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You didn't mention purchase price, but that is key in this case. Plan to put aside a grand to take care of anything that might come up with the low mileage bike, and reduce your offer by that much. Honestly, if they were both priced the same and I knew for a fact that the higher mileage FI bike was well maintained, I'd probably go for that one. If the low mile bike is low enough in price to cover any thing that needs to be done, then it would be worth considering. Bad things happen to machinery that just sits for years and years. My Shadow was a similar low mileage bike that was 18 years old when I bought it, but I paid a ridiculously low price for it and I put another grand into it to get it roadworthy. For what I paid, it was totally worth it.
 

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Depends on price.

I bought an old 2007 Shadow Spirit 1100 recently with only 1,100 miles on the clock.

The original owner was convinced it was perfect. I knew better.

So far I have:

Changed the oil and filter (people often think only mileage matters and ignore age)
Changed the coolant (this is ignored by most people on most bikes)
Changed the gear oil (see oil comment above)
Bought new tires (the tires on it were 8.5 years old)
Rebuilt the forks (seals were toast)
Cleaned the carbs (don't care if it sounds ok, clean it anyway; there WILL be some buildup in there even if you cannot hear it or notice it YET)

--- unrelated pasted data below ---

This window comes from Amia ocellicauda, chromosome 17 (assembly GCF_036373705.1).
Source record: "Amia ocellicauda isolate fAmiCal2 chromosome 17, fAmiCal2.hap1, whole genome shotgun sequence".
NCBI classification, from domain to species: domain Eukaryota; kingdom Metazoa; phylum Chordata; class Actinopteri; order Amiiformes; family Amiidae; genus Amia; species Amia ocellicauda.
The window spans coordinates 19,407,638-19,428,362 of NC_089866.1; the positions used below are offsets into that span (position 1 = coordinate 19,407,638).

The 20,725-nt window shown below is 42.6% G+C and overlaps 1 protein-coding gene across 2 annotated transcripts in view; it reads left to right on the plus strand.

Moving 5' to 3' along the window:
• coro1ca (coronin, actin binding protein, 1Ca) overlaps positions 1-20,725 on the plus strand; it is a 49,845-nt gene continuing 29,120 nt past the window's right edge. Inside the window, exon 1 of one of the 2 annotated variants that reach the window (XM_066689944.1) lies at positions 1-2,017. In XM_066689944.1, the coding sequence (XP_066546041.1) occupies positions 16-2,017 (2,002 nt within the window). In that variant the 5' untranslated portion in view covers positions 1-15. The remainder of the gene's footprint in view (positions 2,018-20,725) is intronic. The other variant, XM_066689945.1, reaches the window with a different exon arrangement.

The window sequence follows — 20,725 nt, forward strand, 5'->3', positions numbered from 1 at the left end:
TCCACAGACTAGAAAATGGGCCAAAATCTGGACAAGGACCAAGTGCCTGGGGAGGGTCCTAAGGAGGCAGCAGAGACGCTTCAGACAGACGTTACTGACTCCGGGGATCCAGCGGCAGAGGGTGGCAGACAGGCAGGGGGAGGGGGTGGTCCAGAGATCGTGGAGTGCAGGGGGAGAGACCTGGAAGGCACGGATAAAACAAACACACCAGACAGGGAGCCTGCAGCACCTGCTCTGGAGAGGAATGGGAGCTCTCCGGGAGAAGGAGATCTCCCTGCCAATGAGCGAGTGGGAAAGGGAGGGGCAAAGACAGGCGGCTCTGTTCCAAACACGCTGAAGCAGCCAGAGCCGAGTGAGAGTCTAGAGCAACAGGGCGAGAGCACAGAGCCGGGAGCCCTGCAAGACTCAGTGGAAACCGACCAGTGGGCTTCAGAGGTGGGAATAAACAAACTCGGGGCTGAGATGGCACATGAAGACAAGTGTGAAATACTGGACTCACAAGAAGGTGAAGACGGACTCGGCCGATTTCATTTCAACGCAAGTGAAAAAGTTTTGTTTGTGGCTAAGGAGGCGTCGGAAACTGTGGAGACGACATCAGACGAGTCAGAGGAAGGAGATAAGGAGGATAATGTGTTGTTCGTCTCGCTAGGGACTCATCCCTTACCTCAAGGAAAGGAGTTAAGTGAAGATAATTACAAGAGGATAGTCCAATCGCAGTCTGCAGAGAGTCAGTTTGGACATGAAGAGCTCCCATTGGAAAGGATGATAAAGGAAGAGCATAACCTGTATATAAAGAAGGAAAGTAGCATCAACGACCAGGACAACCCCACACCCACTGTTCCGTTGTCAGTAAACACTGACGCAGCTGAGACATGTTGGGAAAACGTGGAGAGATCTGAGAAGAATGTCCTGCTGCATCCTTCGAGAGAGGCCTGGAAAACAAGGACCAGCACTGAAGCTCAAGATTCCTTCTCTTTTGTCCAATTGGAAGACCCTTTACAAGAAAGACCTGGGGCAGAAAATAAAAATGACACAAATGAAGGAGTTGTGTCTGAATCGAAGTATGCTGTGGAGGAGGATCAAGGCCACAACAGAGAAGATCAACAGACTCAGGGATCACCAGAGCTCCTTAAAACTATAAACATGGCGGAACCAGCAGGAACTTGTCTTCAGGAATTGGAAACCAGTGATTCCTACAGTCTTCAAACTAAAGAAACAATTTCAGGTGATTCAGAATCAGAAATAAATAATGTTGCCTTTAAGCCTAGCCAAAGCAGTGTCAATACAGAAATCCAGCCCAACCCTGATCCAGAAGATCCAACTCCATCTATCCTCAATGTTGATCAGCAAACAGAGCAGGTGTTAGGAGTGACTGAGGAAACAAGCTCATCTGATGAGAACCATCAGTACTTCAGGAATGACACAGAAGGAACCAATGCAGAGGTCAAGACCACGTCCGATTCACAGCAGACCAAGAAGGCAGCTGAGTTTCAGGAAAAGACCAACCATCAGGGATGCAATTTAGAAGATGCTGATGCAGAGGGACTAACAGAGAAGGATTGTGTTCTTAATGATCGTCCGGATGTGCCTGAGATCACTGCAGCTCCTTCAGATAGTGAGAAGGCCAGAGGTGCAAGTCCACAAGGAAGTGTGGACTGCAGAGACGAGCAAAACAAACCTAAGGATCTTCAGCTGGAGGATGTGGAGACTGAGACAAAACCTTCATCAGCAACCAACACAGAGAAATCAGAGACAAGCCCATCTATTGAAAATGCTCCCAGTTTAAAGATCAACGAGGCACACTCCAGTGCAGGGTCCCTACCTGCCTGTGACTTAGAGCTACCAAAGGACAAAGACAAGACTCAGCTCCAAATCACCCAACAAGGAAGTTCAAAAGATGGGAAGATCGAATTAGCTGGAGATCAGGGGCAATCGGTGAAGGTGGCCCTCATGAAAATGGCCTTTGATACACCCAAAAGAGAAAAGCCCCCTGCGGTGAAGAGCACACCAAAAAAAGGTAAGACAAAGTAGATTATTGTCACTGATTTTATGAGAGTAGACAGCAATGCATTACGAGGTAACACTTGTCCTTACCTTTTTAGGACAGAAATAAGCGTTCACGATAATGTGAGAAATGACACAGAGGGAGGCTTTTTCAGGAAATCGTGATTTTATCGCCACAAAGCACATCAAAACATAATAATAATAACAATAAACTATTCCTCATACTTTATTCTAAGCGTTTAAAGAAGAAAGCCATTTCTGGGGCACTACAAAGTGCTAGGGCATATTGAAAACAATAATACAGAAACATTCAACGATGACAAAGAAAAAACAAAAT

Bottom line:

If the low miles bike needs minimal maintenance go for it; you should only be scared if you have to pay someone ELSE to do the work

If the higher miles bike is significantly cheaper consider it

Miles don't mean a whole lot on a cruiser that is well kept; especially if it is highway.
 

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Thanks. The lower mileage one I have talked down to $3900. The higher mileage one is at $3800.
Well, my opinion is that if you can't get the low mileage bike's owner to come down in price get the FI bike and have a nice summer, or keep shopping. Around here if you can come up with another $2k, you can get something like this. 2008 Kawasaki Vulcan Nomad
 

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Also consider if you plan to do power mods or change out the exhaust; if you HAVE to have those things the higher miles bike is saving you another grand there alone because he already did that stuff.

Anyone asking 3800 or 3900 is probably open to more like 3500 all said and done.
 

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If I had to choose between the 2 I would rather have the lower mileage carb. They are both 14-15 years old. The fuel injection probably books higher (and would be more desirable if everything else was equal) with all the extras but most people don't add performance mods on their bikes to ride like a little old granny. I would also rather have the factory paint. The lower mileage bike also has new tires and battery. Both bikes will probably need maintenance due to age but the higher mileage bike may need additional maintenance if it has not already been done due to mileage.
 

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I would probably go for the lower mileage bike, I almost always like the older bikes better. But for you, buy the one that you like, it's like my dad always said about antiques (we owned an antique shop) only buy what "you like" because you might have to keep it!